A new technical standard for 'Terrain Awareness & Warning Systems' fitted to helicopters operating offshore (Offshore HTAWS) has been published in Europe and North America. The upgrade will significantly enhance safety levels by increasing the warning time helicopter pilots receive of a potential impact by up to 600 per cent, affording flight crews a much better chance of avoiding accidents. Developed by a joint helicopter industry working group instigated by the UK Civil Aviation Authority (CAA), the new standard can now be adopted by regulators and applied by equipment manufacturers to their products installed in helicopter fleets globally.
In aviation, TAWS are on-board systems aimed at preventing unintentional impacts by airworthy aircraft under pilot control with the ground or sea, known in the industry as controlled flight into terrain accidents, or CFIT.
The initiative began as a response to a number of accidents involving helicopters operating in the North Sea. Subsequent analysis of the HTAWS fitted to helicopters showed that pilots were often being alerted unnecessarily, but then either too late or not at all when an impact actually happened. An earlier joint CAA-industry research project used flight data from normal operations and actual accidents to better define when accidents were likely to happen. Honeywell, the avionics manufacturer involved with the research, was then able to produce a prototype system for further testing in flight simulators, leading to the production of an interim standard which formed the basis of the comprehensive new technical standard.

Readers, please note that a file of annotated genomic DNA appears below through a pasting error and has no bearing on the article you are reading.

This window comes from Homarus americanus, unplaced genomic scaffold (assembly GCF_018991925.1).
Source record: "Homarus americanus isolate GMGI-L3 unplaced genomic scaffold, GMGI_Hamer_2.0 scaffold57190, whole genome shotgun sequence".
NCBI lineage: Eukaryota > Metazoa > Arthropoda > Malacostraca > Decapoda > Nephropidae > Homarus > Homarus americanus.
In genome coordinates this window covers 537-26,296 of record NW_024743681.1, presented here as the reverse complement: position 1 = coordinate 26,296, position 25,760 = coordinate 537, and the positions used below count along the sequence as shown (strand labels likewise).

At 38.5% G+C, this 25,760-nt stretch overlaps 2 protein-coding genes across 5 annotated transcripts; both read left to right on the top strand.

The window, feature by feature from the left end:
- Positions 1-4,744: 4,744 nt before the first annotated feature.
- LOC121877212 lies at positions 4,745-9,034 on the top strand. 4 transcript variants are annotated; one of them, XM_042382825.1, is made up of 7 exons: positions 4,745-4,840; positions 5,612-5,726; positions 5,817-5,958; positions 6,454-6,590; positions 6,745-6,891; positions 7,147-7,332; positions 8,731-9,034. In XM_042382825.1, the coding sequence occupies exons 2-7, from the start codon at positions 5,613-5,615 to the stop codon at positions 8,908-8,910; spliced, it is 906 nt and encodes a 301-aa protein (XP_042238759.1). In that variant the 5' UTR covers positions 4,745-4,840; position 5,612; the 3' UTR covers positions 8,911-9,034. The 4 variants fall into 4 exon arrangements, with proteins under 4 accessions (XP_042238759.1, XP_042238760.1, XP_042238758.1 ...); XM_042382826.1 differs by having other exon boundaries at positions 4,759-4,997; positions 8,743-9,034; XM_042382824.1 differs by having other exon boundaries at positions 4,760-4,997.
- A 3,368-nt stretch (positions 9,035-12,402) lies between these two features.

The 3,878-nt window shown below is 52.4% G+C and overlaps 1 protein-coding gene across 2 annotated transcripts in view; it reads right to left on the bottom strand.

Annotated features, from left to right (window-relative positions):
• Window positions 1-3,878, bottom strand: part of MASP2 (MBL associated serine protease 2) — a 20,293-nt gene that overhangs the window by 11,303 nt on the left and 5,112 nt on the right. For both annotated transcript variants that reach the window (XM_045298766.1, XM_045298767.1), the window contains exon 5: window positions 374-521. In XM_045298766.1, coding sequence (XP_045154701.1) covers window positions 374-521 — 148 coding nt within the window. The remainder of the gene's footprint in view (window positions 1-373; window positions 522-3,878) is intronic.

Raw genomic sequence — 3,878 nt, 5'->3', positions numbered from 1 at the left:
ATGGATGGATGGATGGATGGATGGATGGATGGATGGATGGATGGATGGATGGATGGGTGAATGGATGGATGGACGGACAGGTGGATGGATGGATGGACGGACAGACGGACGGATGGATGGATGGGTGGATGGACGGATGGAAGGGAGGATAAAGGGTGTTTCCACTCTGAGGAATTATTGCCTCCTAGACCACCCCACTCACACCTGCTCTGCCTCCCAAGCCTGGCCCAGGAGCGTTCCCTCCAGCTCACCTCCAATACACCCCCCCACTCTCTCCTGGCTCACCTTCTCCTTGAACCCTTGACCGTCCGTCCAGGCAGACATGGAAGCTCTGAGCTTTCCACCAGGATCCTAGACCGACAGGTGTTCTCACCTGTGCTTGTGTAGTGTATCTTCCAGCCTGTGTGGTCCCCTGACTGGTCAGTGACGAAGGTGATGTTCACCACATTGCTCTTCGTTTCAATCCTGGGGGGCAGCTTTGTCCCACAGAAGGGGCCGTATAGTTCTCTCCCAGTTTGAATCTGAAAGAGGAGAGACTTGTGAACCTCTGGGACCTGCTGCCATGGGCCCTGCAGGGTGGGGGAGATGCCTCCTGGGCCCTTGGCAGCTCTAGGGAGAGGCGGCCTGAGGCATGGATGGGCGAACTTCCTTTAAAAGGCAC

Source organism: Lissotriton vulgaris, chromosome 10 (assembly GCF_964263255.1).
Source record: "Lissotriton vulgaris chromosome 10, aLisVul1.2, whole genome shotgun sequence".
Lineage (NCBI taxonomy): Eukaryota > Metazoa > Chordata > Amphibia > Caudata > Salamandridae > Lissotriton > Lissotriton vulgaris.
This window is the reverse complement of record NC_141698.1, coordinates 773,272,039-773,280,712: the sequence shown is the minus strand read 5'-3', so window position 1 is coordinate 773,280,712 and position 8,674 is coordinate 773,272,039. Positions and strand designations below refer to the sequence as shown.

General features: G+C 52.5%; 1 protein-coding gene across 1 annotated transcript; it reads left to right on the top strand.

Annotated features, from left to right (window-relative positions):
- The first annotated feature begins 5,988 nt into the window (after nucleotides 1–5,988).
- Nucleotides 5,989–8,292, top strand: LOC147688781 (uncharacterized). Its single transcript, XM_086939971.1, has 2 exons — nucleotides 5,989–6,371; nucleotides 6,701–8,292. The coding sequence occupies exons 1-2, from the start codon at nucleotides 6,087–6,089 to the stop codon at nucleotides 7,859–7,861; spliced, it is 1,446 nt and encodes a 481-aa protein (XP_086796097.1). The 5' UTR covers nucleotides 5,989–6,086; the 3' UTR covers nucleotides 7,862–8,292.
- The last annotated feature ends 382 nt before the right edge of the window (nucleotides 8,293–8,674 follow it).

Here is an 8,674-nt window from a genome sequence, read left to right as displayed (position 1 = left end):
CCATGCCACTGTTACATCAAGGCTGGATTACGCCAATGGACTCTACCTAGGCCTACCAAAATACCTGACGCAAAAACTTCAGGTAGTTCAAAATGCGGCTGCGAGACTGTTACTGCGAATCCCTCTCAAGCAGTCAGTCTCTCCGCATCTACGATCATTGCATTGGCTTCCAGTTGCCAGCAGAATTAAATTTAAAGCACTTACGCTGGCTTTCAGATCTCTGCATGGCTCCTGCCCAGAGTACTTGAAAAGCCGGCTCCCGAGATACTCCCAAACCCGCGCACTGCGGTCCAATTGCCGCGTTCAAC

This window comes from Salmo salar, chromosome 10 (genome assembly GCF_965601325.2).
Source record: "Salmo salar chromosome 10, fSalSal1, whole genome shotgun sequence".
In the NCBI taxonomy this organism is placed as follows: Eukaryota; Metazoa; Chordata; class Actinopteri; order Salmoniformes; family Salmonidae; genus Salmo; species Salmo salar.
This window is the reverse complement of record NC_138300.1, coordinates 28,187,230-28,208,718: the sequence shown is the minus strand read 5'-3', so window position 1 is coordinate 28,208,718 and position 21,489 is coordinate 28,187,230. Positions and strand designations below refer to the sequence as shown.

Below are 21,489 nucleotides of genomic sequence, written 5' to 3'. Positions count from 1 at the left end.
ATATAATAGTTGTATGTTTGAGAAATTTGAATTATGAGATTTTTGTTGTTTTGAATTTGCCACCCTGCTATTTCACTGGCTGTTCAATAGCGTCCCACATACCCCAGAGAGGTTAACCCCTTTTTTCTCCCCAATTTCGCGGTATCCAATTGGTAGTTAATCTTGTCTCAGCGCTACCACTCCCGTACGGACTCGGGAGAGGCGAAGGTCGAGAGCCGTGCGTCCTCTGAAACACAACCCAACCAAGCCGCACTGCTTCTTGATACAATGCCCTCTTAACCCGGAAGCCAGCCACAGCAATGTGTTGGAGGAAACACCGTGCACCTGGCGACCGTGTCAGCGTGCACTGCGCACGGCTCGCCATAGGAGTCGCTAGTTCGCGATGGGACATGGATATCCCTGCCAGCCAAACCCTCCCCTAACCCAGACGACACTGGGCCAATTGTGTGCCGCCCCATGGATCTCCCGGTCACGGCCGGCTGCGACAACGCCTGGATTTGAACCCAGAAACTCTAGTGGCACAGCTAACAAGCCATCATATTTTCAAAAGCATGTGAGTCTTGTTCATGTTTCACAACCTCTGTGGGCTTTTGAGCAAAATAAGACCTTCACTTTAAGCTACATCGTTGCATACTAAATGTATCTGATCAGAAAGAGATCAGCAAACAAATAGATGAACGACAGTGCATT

The new standard has now been published by EUROCAE in Europe and RTCA in the USA and will be adopted by aviation regulators allowing manufacturers to implement the improvements in new products or as modifications to existing equipment.
Dave Howson, Research Project Manager at the CAA, said: “We are delighted to see the publication of the new standard which represents a significant milestone in rolling out this major safety benefit for helicopters flying in difficult conditions, where accidents are more likely to occur.
“This has been a great collaborative effort by regulators and the industry to achieve a real positive outcome, hopefully pointing the way to further joint aviation safety projects in the future.”